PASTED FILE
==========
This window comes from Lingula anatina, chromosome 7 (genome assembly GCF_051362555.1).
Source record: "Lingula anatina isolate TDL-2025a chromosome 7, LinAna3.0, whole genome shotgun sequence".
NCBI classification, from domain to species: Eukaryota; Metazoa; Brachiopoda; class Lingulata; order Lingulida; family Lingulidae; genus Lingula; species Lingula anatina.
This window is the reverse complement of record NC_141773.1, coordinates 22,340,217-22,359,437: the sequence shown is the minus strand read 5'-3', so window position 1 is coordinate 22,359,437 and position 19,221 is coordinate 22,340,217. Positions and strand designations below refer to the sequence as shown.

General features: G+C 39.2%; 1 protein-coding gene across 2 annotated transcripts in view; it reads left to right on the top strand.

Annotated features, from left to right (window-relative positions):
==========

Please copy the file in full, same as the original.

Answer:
This window comes from Lingula anatina, chromosome 7 (genome assembly GCF_051362555.1).
Source record: "Lingula anatina isolate TDL-2025a chromosome 7, LinAna3.0, whole genome shotgun sequence".
NCBI classification, from domain to species: Eukaryota; Metazoa; Brachiopoda; class Lingulata; order Lingulida; family Lingulidae; genus Lingula; species Lingula anatina.
This window is the reverse complement of record NC_141773.1, coordinates 22,340,217-22,359,437: the sequence shown is the minus strand read 5'-3', so window position 1 is coordinate 22,359,437 and position 19,221 is coordinate 22,340,217. Positions and strand designations below refer to the sequence as shown.

General features: G+C 39.2%; 1 protein-coding gene across 2 annotated transcripts in view; it reads left to right on the top strand.

Annotated features, from left to right (window-relative positions):